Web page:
Supersonic Festival Commission

All Ears - An exhibition of new works responding to innovations in early music technology.

01 – 14 June 2015 | Open 10am – 5pm daily | Admission free

Millennium Point, Curzon Street, Birmingham, B4 7XE

Owl Project are combining ideas from the Symphonium music boxes in the Museum Collection with more experimental techniques of optical sound developed in Russia during the early 20th century such as the Variaphone and the ANS Synthesiser.

The Symphonium music box was very fixed in its musical remit. The notes were set to a western scale and the sequences on metal disks, hard to change. In response we are developing a music box that unfolds and can be reconfigured in a multitude of ways.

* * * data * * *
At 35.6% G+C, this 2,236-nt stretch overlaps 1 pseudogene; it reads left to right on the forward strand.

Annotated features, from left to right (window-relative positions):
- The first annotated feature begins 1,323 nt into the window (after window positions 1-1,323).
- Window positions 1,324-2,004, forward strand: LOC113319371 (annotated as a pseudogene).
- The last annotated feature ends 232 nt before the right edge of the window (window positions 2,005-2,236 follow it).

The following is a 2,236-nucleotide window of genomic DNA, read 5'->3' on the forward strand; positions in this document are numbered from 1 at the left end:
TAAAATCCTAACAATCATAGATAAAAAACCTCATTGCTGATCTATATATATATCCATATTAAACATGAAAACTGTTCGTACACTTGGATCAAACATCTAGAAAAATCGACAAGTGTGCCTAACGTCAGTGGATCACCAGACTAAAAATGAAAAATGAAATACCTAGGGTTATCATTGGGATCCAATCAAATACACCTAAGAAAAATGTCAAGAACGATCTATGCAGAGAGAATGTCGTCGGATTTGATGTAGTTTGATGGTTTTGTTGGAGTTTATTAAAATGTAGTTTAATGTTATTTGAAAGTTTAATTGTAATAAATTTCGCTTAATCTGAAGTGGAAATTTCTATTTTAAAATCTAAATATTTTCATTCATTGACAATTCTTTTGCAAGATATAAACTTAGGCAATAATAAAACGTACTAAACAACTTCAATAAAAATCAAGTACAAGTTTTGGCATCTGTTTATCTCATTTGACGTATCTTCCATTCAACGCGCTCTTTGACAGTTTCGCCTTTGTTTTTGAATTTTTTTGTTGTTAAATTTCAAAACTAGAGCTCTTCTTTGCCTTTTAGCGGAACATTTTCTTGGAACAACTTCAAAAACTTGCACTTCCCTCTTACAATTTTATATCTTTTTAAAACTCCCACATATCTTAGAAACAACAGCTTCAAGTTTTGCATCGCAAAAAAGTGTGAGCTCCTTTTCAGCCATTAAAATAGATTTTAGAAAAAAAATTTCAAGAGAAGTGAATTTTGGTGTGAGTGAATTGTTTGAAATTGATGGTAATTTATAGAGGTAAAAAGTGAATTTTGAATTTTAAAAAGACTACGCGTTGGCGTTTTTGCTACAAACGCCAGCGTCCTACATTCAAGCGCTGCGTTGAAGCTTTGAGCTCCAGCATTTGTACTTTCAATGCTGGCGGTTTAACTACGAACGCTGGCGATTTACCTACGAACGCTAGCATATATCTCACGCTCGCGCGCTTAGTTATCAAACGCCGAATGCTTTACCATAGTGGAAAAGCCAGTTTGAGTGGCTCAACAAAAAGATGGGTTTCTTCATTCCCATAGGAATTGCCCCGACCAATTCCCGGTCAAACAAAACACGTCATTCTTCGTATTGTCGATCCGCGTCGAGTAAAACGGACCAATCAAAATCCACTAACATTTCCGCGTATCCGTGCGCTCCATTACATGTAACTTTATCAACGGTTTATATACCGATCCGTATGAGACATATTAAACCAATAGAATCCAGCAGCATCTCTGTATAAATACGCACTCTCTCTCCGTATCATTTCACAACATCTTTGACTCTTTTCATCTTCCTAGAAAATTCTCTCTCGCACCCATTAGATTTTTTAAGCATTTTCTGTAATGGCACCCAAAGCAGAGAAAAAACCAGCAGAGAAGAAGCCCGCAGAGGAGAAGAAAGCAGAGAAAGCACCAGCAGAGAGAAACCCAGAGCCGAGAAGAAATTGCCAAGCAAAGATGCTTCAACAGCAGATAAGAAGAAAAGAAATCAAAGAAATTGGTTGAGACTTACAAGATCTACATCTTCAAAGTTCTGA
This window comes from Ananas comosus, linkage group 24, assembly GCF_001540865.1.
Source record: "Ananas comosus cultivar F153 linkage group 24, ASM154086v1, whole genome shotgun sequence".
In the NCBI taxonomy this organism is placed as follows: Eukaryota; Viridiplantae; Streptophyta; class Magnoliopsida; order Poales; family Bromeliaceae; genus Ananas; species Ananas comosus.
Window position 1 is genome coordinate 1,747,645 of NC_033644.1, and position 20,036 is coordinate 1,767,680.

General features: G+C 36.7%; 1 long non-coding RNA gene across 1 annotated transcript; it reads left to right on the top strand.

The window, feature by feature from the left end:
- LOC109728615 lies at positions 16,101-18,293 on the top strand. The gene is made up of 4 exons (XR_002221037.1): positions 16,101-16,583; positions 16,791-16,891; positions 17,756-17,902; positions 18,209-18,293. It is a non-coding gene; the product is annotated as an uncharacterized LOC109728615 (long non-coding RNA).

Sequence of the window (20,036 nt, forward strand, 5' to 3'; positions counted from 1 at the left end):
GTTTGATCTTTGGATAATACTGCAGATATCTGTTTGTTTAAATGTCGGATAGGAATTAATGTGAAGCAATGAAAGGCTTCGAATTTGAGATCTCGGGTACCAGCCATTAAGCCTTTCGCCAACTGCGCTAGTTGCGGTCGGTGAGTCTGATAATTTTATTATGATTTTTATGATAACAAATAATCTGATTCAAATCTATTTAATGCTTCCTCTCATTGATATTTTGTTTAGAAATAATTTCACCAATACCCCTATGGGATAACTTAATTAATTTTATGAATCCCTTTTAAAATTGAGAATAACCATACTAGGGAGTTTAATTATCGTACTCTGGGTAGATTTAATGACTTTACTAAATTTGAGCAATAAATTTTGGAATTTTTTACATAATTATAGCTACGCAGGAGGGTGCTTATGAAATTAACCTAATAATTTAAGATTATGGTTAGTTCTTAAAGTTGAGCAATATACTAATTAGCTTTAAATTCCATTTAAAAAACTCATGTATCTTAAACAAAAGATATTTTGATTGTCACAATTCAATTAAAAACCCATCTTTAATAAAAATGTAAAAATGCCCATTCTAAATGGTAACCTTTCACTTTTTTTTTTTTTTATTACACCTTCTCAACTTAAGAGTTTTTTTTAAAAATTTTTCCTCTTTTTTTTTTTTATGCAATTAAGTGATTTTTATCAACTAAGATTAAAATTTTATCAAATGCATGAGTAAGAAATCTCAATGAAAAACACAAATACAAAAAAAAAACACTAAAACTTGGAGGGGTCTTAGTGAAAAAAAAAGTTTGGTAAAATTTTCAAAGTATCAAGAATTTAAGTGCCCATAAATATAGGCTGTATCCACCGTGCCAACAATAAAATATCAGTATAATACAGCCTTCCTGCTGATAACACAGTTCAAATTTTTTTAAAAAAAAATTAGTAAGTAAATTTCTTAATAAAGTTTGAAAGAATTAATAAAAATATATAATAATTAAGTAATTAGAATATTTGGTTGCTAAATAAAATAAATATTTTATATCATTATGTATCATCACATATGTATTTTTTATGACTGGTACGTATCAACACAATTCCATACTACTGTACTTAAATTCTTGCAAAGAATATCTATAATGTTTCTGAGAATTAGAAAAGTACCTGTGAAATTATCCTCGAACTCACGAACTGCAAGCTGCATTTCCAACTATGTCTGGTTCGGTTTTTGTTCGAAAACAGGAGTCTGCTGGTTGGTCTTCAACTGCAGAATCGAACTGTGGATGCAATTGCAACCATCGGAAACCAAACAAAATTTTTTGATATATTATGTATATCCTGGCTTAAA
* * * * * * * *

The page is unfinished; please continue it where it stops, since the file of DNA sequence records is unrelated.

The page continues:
Assembled from a bespoke kit of paper discs, synth modules, motors and fixings, Owl Project’s Optikit will generate endlessly changing beats and rhythms throughout Supersonic Festival.

The mechanisation of sound creation began as soon as technology allowed it. In the nineteenth century, mechanical musical instruments such as barrel organs, symphonions, orchestrions, euterpeons and miniature music boxes proliferated. Equally marvelled at and loathed for their tinny, repetitive reproductions of classical pieces and show-tunes, these programmable machines can be seen as the ancestors of today’s electronic and digital instruments. Birmingham Museums’ collection of ornately decorated mechanical instruments, on display in the All Ears exhibition, reflects on the transition of music from real-time, human generated sound to the myriad ways in which technology shapes how we produce and consume music today.